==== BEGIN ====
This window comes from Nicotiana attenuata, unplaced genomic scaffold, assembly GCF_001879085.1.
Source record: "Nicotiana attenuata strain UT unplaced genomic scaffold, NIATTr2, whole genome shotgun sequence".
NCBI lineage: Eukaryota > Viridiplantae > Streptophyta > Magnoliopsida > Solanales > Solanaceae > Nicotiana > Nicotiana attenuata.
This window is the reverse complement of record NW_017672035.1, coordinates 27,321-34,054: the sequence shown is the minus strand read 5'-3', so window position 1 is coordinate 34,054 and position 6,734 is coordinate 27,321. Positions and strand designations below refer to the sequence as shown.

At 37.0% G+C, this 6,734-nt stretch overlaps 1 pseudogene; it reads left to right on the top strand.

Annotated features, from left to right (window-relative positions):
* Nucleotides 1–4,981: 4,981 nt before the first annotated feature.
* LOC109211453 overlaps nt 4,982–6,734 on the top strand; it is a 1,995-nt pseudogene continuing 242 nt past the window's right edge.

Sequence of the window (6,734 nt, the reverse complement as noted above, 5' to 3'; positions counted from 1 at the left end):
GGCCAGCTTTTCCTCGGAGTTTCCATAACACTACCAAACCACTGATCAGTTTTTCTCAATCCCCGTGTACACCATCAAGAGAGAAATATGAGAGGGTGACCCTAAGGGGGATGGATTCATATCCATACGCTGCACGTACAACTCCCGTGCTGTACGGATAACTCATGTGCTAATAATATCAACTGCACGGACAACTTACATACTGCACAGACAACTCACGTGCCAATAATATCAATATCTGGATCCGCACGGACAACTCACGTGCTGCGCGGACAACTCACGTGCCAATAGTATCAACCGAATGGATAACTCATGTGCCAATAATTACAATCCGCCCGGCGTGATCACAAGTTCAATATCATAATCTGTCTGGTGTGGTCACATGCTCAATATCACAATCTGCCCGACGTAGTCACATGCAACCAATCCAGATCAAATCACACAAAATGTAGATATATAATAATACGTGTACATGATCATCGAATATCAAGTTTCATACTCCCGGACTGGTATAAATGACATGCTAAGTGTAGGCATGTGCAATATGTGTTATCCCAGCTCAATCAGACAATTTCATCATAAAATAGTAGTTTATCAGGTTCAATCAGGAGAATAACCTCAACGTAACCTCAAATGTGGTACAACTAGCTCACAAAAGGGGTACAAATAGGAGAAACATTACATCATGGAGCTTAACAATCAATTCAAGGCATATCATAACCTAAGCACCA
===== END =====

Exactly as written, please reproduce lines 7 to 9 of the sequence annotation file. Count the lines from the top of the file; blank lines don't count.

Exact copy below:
* Nucleotides 1–4,981: 4,981 nt before the first annotated feature.
* LOC109211453 overlaps nt 4,982–6,734 on the top strand; it is a 1,995-nt pseudogene continuing 242 nt past the window's right edge.

Sequence of the window (6,734 nt, the reverse complement as noted above, 5' to 3'; positions counted from 1 at the left end):